GCSE oral exam
In summer 2003, I sat my GCSEs at school as per national requirement. It was truly a formative experience as it was the first time a young soul like me then went through a series of nerve-racking exams in succession. There were many memorable moments that have stuck with me till now (and probably for life), but one particular moment stands out. It was my English oral exam (members of my old English class, feel free to shout out…!). We had to simulate a real-life interview, and the role play was a son being interviewed on a recent fallout with his mother. We all went in pairs in playing the interviewer and the interviewee (son) and we all had to decide on a set of questions to ask/answer before actually going on recording. I was feeling rather light-headed that day and was in pretty good mood, probably because I had just done my Grade 7 Viola exam and was feeling relaxed for once in a long time. I also had little regard for GCSE English, one of my least favourite subjects, so I entered the oral exam, which was held in a classroom setting (one pair at a time surrounded and watched by our teacher and the rest of the class), in a jovial and destructive mood. I chose the part of the interviewer since I really wanted to play a prank on someone by asking him things he did not expect (i.e. questions that were not on the list). From memory, it went like this:
Me: So, what has happened recently?
Him: I have recently had an argument with my Mum.
Me: Can you tell me a bit more?
Him: We disagreed on which school I should be going and she got angry when I told her that I didn’t want to go school.
Me: What exactly did you say to her that made her flip? (not in the script)
Him: uh… (hesitant, not sure what to say)… I told her that I didn’t want to go to school.
Me: And what did she say back to you? (not in the script)
Him: (looking around, not sure what to say) She said that she would force me to school.
Me: And what did you say back? (not in the script)
Him: (hesitant, confused) I just told her I didn’t want to go to school.
Me: Why do you think you said what you said, did what you did? (not in the script)
Him: I… I don’t know…. (confused, not sure what to say)
Me: When you said what you said, had you meant it? (not in the script)
Him: … yes.
Me: So why did you say what you said, do what you did? (not in the script)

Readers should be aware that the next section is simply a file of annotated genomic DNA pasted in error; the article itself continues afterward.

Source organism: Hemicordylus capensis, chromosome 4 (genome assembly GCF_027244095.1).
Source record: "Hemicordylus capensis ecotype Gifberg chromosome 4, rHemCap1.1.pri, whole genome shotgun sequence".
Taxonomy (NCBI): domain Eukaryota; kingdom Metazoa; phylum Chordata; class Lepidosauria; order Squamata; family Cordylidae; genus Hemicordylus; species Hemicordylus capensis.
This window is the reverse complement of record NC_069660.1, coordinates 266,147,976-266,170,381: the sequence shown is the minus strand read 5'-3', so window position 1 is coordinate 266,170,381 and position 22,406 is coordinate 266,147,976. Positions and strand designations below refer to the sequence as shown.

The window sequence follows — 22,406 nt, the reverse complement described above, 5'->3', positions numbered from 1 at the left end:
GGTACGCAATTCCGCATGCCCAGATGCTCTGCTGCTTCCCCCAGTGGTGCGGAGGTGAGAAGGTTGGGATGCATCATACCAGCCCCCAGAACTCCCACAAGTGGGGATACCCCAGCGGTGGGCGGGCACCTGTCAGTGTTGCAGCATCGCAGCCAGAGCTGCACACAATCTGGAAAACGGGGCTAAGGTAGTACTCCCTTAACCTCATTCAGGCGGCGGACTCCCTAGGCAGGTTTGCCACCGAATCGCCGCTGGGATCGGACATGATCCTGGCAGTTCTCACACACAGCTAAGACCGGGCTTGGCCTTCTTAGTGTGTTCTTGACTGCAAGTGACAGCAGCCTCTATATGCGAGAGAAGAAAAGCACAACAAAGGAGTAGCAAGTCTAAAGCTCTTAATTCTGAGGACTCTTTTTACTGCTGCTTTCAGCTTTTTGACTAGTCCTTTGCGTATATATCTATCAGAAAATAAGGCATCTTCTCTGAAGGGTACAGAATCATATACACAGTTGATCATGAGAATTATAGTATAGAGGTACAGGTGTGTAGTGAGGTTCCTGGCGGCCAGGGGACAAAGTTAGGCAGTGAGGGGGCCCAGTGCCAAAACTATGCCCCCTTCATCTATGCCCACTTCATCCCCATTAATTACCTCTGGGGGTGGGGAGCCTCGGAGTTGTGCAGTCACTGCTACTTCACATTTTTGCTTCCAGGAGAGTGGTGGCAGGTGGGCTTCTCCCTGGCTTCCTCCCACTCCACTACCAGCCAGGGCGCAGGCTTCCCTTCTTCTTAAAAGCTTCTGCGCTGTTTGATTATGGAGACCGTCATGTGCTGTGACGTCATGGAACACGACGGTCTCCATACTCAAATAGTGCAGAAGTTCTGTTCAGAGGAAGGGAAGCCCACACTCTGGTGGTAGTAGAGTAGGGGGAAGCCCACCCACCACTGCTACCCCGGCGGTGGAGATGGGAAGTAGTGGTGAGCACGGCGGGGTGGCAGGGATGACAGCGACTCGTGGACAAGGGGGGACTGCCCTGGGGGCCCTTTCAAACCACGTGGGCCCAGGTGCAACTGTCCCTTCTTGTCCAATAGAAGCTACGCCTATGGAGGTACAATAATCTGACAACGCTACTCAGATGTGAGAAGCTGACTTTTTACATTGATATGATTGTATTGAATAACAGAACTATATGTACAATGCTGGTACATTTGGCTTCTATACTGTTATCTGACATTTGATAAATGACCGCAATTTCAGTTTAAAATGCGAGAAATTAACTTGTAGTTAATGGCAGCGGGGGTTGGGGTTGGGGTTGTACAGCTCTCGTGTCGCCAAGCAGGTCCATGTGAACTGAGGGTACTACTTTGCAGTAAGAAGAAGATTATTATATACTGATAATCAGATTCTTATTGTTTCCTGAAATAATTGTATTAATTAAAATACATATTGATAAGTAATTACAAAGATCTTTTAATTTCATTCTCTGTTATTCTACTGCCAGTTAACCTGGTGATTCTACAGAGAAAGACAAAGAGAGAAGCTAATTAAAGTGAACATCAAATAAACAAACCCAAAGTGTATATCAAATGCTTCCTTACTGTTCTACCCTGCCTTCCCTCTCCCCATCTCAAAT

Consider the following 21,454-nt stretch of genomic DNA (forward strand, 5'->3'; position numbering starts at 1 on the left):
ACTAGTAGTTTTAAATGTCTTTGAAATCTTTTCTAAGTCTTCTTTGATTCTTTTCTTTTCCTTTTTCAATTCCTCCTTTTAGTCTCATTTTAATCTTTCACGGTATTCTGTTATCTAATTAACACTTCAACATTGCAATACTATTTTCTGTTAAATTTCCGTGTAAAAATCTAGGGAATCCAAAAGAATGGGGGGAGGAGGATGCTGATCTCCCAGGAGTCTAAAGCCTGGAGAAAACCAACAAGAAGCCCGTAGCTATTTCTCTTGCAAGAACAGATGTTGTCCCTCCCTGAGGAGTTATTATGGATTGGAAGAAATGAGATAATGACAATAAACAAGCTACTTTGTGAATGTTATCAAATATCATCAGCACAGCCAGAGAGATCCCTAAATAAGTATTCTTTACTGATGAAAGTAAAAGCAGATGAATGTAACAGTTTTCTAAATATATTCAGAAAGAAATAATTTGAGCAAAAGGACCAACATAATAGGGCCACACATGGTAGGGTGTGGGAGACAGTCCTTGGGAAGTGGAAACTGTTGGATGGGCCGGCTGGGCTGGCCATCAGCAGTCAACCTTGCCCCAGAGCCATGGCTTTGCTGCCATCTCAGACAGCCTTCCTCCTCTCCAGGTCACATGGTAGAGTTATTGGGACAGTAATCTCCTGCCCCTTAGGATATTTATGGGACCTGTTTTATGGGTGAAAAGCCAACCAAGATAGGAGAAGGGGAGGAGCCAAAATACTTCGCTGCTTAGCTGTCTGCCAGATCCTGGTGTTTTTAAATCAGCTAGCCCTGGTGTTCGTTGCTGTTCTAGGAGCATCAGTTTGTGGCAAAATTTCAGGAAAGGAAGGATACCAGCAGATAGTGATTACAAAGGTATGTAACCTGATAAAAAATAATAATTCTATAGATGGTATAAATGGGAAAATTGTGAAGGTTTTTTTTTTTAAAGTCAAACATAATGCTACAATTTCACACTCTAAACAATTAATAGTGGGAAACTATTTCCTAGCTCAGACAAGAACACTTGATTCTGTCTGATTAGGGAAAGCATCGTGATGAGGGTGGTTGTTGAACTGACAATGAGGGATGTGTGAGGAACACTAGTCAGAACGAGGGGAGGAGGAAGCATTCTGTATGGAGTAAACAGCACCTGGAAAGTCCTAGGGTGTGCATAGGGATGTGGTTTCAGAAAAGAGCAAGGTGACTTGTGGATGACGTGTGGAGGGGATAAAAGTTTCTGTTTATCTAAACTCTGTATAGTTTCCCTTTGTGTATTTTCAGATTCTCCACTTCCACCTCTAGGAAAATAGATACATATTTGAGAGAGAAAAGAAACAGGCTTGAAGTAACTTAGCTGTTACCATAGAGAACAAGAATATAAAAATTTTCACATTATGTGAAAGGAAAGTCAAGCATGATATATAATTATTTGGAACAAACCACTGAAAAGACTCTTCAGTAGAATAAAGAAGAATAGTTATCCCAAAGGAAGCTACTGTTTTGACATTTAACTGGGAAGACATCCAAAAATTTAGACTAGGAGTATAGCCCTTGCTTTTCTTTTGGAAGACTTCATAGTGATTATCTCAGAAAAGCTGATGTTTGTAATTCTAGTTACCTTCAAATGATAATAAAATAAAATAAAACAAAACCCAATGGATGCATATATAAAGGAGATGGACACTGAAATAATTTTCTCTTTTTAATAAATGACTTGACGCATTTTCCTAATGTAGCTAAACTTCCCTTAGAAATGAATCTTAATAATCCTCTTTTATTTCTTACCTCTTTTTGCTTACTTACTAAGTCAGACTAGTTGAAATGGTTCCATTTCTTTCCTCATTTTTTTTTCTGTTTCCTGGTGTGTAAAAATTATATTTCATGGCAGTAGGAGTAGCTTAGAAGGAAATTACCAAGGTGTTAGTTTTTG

Him: I did not want to go to school.
Me: Could it have been anger, frustration and hatred towards your mother that made you say what you said, do what you did? (not in the script)
Me: How do you feel about the past? Whenever you look back at it, what feelings emerge in you? (not in the script)
Him:… (silent, speechless, confused)
Me: Could it be guilt, fear, regret? (improvised)
Me: If you could re-do everything, what exactly would you do differently? (not in the script)
Him: I’d have told her that I did not want to go to school.
Me: How long has it been since you fell out with your mother? (not in the script)
Him: (hesitant)… two weeks.
Me: So how has not seeing your mother in the past two weeks affected you and your life in the past two weeks? (not in the script)
Him: uh… (confused, almost in tears) I want to see my Mum.
Me: How do you feel about the future? What if you don’t see your mother ever again? How will not seeing your mother for the rest of your life affect you and your life for the rest of your life? (not in the script)
Him: (almost crying) I want to see my Mum.
Me: And how do you feel about now? If your mother were listening to this right now, what would you say to her? (improvised)
Him: (completely defeated) I just want to see my Mum.
Me: What if I told you that your mother is listening to this right now. (improvised)
Him: (confused) What do you mean?
Me: Your mother is here. In fact, she is right behind you. There she is! What would you say to her now? (improvised)
Him: (totally dumbfolded)
Me: That’s it. Thank you. You have been great. Goodnight everybody.
As far as I recall, everyone in the class (our teacher included) was stunned by our interview. My partner naturally got furious at me, throwing his stationary at me and yelling that my questions were not on the list of questions that we had agreed on. Our teacher, however, was quite impressed as he came up to me and said, ‘Bloody hell Keith… a radio-man is born.’ Happy times! Maybe it is not too late to seek a career in the entertainment industry.